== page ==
Can't stand noise - reissue #1 (1986)
Click here for information about the regular issue of "Can't Stand Noise", released in 1983.
Click here for information about the CD reissue of "Can't Stand Noise", released in 1994.
Note: This LP omits the track "Who Knows", although it is mentioned on the sleeve and the recordlabel.
There are no 'direct' credits on the sleeve, although there are some interesting liner notes by Chris Welch printed on the back sleeve. These liner notes can be found below.
Liner notes by Chris Welch
"The blues are my roots, not just classical music," says master guitarist Jan Akkerman. "The classical side is something that got talked about a lot in the days of Focus but I love playing laid-back country blues. I suppose you could call my music Blue Metal...not heavy metal...BLUE METAL!"
Jan Akkerman, who sprang to international fame with the Dutch group Focus in the seventies, is one of the most admired players in rock, with tremendous technical command of the instrument and the ability to embrace, convincingly, a vast range of styles.
He is also a man with a sharp intelligence, and an offbeat sense of humour reflected in an amused expression and eyes that hint at inner turmoil and private jokes. For Jan seems torn by his urge to find musical satisfaction and the need to cope with a music business that can be erratic in its treatment of gifted artists. If they can be marketed or packaged, there is usually no problem. Akkermans problems arise if ever he shows resistance to market forces, which explains why perhaps he has not always received the recognition that is his due.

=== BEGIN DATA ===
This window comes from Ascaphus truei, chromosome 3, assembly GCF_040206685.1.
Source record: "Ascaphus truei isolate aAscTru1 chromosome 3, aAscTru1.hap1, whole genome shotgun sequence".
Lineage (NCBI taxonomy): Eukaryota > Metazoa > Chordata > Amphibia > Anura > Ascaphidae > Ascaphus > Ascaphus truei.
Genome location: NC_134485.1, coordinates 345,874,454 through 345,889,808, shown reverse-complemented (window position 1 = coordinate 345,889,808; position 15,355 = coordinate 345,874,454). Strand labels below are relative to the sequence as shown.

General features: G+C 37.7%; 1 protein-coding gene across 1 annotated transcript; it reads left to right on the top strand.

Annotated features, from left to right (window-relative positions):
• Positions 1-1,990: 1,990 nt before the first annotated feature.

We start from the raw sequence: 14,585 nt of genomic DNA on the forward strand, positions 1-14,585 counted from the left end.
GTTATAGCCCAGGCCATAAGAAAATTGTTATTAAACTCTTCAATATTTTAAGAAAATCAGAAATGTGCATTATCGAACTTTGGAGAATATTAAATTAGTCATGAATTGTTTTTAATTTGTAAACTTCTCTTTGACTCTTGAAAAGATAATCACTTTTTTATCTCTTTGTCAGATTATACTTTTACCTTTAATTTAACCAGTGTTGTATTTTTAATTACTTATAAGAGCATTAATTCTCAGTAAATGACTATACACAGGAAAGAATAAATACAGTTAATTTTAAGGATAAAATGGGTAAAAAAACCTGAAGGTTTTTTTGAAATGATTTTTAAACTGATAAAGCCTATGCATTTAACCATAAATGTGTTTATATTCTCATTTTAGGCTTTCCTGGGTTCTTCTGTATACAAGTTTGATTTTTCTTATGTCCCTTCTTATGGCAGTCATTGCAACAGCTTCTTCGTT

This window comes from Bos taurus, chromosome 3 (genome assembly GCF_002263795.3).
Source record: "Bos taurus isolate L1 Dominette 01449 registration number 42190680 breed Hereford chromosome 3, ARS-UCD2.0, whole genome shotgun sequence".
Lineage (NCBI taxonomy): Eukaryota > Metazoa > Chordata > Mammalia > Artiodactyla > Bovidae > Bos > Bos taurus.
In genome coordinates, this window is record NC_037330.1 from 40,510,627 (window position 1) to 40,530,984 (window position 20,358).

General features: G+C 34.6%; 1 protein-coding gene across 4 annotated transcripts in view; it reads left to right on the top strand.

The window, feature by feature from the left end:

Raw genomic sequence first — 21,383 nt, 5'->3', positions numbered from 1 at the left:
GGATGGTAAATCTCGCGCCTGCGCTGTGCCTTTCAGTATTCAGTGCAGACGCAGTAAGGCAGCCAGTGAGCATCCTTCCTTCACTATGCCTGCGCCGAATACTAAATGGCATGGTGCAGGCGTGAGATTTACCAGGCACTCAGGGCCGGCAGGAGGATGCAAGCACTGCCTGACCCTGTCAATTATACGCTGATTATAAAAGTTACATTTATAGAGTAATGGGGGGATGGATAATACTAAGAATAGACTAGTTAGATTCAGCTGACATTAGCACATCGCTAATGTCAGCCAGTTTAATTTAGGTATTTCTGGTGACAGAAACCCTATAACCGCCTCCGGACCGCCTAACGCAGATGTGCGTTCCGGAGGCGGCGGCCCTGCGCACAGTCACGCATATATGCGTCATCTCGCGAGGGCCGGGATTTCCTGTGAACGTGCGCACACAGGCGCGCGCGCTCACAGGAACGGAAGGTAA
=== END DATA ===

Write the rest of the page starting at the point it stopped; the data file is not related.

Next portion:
Jan Akkerman today is more philosophical, a shade more phlegmatic than the serious young man who quit Focus in 1976 when they were at the peak of their success.
Since then, he has led his own Jan Akkerman band and recorded a series of fine solo albums, often playing nearly all the instruments himself. This album features a selection of tracks that show Akkerman in relaxed, melodic mood, typified by the opening cut 'Pietons', but still ready to experiment and lash out. Listening to his deceptively lazy opening choruses, it's easy to understand why his fellow guitarists rave about him. He has the calm authority that doesn't need to prove itself with every note.
Jan was born in Amsterdam in December 1946. His father played trumpet and clarinet and his mother, according to Jan 'blew the harmonica'. Jan was taught to play the piano and later went to the Conservatoire of music in Amsterdam. Did he plan to become a professional classical musician? "No, I never plan anything in my life," he says. "But I grew up right in the middle of the big music explosion of the Sixties. I listened to everything, from pop music to jazz. I loved it all. I made my first record when I was 12 years old. I played the theme from "Exodus" on guitar, and on the other side was Rubensteins "Melody in F", except I transposed it to A, because it was easier to play!"
His family took him to live in Austria when he was a teenager "to further my education", and he played in Vienna and Salzburg, everywhere from theatres to dancehalls.
Back in Amsterdam Jan played with such celebrated rock bands such as Brainbox and The Hunters, the last named he now refers to as The Beer Hunters. "We had a hit in 1966 with a song called 'The Russian Spy & I' and I can still remember the lyrics.
Focus was born out of a meeting of like minds when classically trained organist and flautist Thijs Van Leer formed a trio which became the backing band for the Dutch version of the musical 'Hair' in 1969. Jan joined the band which recorded an album called 'In And Out Of Focus', released in Britain in 1971. Jan quit the original trio, then formed another band, inviting Thijs to join. They recorded 'Moving Waves' under the name Focus and they were off and running. Their music mixed classical arrangements with rock themes and their skills as soloists not to mention Thijs extraordinary yodelling, made them the major concert attractions in the heady days when Progressive Rock ruled.